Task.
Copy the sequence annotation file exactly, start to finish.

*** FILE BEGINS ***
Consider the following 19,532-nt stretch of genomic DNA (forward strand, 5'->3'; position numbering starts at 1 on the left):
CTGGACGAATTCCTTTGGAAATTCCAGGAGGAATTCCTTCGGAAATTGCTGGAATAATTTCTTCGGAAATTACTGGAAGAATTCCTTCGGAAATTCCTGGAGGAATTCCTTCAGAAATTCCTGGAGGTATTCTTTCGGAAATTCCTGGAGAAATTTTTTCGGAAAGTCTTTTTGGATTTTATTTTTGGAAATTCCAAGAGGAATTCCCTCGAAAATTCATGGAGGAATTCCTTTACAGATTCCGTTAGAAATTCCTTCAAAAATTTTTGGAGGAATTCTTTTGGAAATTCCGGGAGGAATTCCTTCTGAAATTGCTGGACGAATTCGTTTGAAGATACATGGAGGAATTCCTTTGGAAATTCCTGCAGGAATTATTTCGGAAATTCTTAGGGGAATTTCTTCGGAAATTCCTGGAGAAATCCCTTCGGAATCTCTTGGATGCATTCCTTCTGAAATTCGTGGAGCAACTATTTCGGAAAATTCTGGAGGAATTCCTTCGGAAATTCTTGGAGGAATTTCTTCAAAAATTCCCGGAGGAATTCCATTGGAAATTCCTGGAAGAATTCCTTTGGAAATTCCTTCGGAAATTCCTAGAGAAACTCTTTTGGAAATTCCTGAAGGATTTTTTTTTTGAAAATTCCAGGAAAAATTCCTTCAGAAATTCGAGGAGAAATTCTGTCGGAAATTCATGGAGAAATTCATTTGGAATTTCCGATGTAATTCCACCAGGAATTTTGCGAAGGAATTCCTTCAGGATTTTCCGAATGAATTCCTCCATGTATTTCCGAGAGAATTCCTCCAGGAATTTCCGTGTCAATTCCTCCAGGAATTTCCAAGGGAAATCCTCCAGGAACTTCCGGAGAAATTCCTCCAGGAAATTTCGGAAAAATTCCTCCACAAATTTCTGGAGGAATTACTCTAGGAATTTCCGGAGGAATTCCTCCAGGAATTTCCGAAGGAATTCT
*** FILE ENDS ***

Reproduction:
Consider the following 19,532-nt stretch of genomic DNA (forward strand, 5'->3'; position numbering starts at 1 on the left):
CTGGACGAATTCCTTTGGAAATTCCAGGAGGAATTCCTTCGGAAATTGCTGGAATAATTTCTTCGGAAATTACTGGAAGAATTCCTTCGGAAATTCCTGGAGGAATTCCTTCAGAAATTCCTGGAGGTATTCTTTCGGAAATTCCTGGAGAAATTTTTTCGGAAAGTCTTTTTGGATTTTATTTTTGGAAATTCCAAGAGGAATTCCCTCGAAAATTCATGGAGGAATTCCTTTACAGATTCCGTTAGAAATTCCTTCAAAAATTTTTGGAGGAATTCTTTTGGAAATTCCGGGAGGAATTCCTTCTGAAATTGCTGGACGAATTCGTTTGAAGATACATGGAGGAATTCCTTTGGAAATTCCTGCAGGAATTATTTCGGAAATTCTTAGGGGAATTTCTTCGGAAATTCCTGGAGAAATCCCTTCGGAATCTCTTGGATGCATTCCTTCTGAAATTCGTGGAGCAACTATTTCGGAAAATTCTGGAGGAATTCCTTCGGAAATTCTTGGAGGAATTTCTTCAAAAATTCCCGGAGGAATTCCATTGGAAATTCCTGGAAGAATTCCTTTGGAAATTCCTTCGGAAATTCCTAGAGAAACTCTTTTGGAAATTCCTGAAGGATTTTTTTTTTGAAAATTCCAGGAAAAATTCCTTCAGAAATTCGAGGAGAAATTCTGTCGGAAATTCATGGAGAAATTCATTTGGAATTTCCGATGTAATTCCACCAGGAATTTTGCGAAGGAATTCCTTCAGGATTTTCCGAATGAATTCCTCCATGTATTTCCGAGAGAATTCCTCCAGGAATTTCCGTGTCAATTCCTCCAGGAATTTCCAAGGGAAATCCTCCAGGAACTTCCGGAGAAATTCCTCCAGGAAATTTCGGAAAAATTCCTCCACAAATTTCTGGAGGAATTACTCTAGGAATTTCCGGAGGAATTCCTCCAGGAATTTCCGAAGGAATTCT